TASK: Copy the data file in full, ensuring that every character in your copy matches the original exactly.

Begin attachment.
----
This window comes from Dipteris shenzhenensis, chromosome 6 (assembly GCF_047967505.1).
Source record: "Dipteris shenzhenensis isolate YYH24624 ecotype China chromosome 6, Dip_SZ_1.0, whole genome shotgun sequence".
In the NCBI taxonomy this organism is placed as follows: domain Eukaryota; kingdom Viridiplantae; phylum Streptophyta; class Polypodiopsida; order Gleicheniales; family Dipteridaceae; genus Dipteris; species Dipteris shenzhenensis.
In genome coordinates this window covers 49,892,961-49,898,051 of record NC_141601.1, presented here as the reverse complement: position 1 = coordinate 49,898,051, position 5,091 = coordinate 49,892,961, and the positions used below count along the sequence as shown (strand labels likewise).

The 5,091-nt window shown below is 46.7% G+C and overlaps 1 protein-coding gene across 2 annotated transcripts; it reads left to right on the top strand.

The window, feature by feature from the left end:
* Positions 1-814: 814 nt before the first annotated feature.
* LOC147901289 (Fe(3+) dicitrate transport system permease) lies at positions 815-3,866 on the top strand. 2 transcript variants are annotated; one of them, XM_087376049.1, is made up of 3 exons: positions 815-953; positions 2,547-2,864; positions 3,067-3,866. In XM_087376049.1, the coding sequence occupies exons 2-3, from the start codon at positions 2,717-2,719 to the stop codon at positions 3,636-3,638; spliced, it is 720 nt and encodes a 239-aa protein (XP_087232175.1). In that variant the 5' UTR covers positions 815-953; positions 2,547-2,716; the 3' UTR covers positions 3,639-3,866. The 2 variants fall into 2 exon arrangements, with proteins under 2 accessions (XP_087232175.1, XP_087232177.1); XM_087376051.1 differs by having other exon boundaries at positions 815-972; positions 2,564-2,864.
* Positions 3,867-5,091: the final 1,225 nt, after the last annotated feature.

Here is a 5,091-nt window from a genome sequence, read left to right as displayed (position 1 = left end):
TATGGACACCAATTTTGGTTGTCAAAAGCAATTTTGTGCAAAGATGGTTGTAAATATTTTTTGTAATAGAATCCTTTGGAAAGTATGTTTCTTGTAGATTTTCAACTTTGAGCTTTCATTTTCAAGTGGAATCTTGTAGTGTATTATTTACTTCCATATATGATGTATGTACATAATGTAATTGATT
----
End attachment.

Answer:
This window comes from Dipteris shenzhenensis, chromosome 6 (assembly GCF_047967505.1).
Source record: "Dipteris shenzhenensis isolate YYH24624 ecotype China chromosome 6, Dip_SZ_1.0, whole genome shotgun sequence".
In the NCBI taxonomy this organism is placed as follows: domain Eukaryota; kingdom Viridiplantae; phylum Streptophyta; class Polypodiopsida; order Gleicheniales; family Dipteridaceae; genus Dipteris; species Dipteris shenzhenensis.
In genome coordinates this window covers 49,892,961-49,898,051 of record NC_141601.1, presented here as the reverse complement: position 1 = coordinate 49,898,051, position 5,091 = coordinate 49,892,961, and the positions used below count along the sequence as shown (strand labels likewise).

The 5,091-nt window shown below is 46.7% G+C and overlaps 1 protein-coding gene across 2 annotated transcripts; it reads left to right on the top strand.

The window, feature by feature from the left end:
* Positions 1-814: 814 nt before the first annotated feature.
* LOC147901289 (Fe(3+) dicitrate transport system permease) lies at positions 815-3,866 on the top strand. 2 transcript variants are annotated; one of them, XM_087376049.1, is made up of 3 exons: positions 815-953; positions 2,547-2,864; positions 3,067-3,866. In XM_087376049.1, the coding sequence occupies exons 2-3, from the start codon at positions 2,717-2,719 to the stop codon at positions 3,636-3,638; spliced, it is 720 nt and encodes a 239-aa protein (XP_087232175.1). In that variant the 5' UTR covers positions 815-953; positions 2,547-2,716; the 3' UTR covers positions 3,639-3,866. The 2 variants fall into 2 exon arrangements, with proteins under 2 accessions (XP_087232175.1, XP_087232177.1); XM_087376051.1 differs by having other exon boundaries at positions 815-972; positions 2,564-2,864.
* Positions 3,867-5,091: the final 1,225 nt, after the last annotated feature.

Here is a 5,091-nt window from a genome sequence, read left to right as displayed (position 1 = left end):
TATGGACACCAATTTTGGTTGTCAAAAGCAATTTTGTGCAAAGATGGTTGTAAATATTTTTTGTAATAGAATCCTTTGGAAAGTATGTTTCTTGTAGATTTTCAACTTTGAGCTTTCATTTTCAAGTGGAATCTTGTAGTGTATTATTTACTTCCATATATGATGTATGTACATAATGTAATTGATT